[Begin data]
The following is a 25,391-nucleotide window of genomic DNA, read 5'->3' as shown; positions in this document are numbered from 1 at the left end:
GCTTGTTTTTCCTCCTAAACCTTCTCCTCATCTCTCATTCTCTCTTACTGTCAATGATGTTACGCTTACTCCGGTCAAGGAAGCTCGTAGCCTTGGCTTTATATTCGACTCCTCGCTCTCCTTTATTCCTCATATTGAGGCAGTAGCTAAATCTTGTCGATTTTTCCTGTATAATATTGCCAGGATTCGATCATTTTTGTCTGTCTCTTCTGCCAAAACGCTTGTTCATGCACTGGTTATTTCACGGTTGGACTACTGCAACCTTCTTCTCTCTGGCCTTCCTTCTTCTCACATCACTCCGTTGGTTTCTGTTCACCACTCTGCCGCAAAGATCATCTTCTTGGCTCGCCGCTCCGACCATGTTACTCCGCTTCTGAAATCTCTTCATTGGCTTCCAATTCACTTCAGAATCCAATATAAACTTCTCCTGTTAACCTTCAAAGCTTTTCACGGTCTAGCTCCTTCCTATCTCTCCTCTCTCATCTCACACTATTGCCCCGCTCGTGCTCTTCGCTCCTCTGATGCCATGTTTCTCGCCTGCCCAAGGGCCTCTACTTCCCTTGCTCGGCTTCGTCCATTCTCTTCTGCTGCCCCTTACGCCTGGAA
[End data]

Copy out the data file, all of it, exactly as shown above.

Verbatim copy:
The following is a 25,391-nucleotide window of genomic DNA, read 5'->3' as shown; positions in this document are numbered from 1 at the left end:
GCTTGTTTTTCCTCCTAAACCTTCTCCTCATCTCTCATTCTCTCTTACTGTCAATGATGTTACGCTTACTCCGGTCAAGGAAGCTCGTAGCCTTGGCTTTATATTCGACTCCTCGCTCTCCTTTATTCCTCATATTGAGGCAGTAGCTAAATCTTGTCGATTTTTCCTGTATAATATTGCCAGGATTCGATCATTTTTGTCTGTCTCTTCTGCCAAAACGCTTGTTCATGCACTGGTTATTTCACGGTTGGACTACTGCAACCTTCTTCTCTCTGGCCTTCCTTCTTCTCACATCACTCCGTTGGTTTCTGTTCACCACTCTGCCGCAAAGATCATCTTCTTGGCTCGCCGCTCCGACCATGTTACTCCGCTTCTGAAATCTCTTCATTGGCTTCCAATTCACTTCAGAATCCAATATAAACTTCTCCTGTTAACCTTCAAAGCTTTTCACGGTCTAGCTCCTTCCTATCTCTCCTCTCTCATCTCACACTATTGCCCCGCTCGTGCTCTTCGCTCCTCTGATGCCATGTTTCTCGCCTGCCCAAGGGCCTCTACTTCCCTTGCTCGGCTTCGTCCATTCTCTTCTGCTGCCCCTTACGCCTGGAA